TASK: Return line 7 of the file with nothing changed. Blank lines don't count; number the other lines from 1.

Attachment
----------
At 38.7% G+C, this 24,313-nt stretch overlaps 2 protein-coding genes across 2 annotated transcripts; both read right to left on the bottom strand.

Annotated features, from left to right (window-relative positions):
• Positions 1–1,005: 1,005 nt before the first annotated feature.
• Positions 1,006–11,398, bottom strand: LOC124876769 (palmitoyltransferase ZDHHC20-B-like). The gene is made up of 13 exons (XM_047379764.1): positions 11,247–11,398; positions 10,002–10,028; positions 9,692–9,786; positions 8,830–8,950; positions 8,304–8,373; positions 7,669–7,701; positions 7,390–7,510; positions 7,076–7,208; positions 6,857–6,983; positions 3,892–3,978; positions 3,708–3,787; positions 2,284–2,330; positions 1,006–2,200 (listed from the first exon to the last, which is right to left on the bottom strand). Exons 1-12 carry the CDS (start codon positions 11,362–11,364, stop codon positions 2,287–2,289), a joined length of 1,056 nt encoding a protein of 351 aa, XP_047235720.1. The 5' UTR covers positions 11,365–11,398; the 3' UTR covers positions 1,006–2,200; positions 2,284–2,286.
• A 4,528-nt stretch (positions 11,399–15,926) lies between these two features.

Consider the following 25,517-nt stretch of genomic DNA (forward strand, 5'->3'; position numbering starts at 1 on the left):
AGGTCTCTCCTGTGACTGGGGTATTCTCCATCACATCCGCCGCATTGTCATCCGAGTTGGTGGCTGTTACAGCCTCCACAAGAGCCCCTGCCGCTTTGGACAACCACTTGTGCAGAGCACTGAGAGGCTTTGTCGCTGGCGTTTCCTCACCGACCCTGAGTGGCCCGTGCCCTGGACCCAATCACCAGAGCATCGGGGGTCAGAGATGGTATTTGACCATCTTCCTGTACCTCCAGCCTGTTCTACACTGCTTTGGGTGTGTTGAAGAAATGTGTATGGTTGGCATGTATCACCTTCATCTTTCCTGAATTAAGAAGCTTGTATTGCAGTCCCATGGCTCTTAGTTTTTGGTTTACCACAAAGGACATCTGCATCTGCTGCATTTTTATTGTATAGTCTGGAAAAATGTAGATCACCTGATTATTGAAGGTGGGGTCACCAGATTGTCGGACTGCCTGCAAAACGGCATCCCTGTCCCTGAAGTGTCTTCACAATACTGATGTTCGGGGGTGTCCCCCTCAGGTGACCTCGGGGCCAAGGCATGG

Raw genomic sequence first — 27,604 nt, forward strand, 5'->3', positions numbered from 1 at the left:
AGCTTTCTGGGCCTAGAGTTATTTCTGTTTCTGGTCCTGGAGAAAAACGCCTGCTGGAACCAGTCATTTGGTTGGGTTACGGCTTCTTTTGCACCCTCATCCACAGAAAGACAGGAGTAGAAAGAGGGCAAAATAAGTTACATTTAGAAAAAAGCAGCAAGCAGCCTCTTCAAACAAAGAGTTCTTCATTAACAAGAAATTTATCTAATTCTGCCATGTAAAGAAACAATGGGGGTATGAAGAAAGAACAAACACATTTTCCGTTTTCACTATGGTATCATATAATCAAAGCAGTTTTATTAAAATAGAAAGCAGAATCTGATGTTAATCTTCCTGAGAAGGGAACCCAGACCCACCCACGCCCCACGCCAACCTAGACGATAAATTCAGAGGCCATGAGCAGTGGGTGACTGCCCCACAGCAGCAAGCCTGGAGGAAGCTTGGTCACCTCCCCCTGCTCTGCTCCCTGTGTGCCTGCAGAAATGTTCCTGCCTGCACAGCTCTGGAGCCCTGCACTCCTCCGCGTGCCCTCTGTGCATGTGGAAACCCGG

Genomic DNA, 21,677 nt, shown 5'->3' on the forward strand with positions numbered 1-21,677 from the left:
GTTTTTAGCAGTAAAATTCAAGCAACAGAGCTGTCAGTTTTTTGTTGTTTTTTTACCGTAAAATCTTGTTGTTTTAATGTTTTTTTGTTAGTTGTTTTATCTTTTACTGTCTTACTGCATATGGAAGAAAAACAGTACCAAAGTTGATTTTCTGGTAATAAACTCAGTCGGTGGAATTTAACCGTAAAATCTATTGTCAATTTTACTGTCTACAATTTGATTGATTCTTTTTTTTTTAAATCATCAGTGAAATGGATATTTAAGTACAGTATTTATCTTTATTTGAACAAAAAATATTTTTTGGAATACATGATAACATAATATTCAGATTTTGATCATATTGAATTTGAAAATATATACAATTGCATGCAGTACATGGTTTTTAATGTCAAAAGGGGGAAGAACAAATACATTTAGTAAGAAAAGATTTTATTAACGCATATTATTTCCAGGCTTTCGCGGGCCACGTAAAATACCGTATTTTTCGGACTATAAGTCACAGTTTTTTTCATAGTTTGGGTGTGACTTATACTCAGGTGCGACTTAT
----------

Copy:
AGGTCTCTCCTGTGACTGGGGTATTCTCCATCACATCCGCCGCATTGTCATCCGAGTTGGTGGCTGTTACAGCCTCCACAAGAGCCCCTGCCGCTTTGGACAACCACTTGTGCAGAGCACTGAGAGGCTTTGTCGCTGGCGTTTCCTCACCGACCCTGAGTGGCCCGTGCCCTGGACCCAATCACCAGAGCATCGGGGGTCAGAGATGGTATTTGACCATCTTCCTGTACCTCCAGCCTGTTCTACACTGCTTTGGGTGTGTTGAAGAAATGTGTATGGTTGGCATGTATCACCTTCATCTTTCCTGAATTAAGAAGCTTGTATTGCAGTCCCATGGCTCTTAGTTTTTGGTTTACCACAAAGGACATCTGCATCTGCTGCATTTTTATTGTATAGTCTGGAAAAATGTAGATCACCTGATTATTGAAGGTGGGGTCACCAGATTGTCGGACTGCCTGCAAAACGGCATCCCTGTCCCTGAAGTGTCTTCACAATACTGATGTTCGGGGGTGTCCCCCTCAGGTGACCTCGGGGCCAAGGCATGG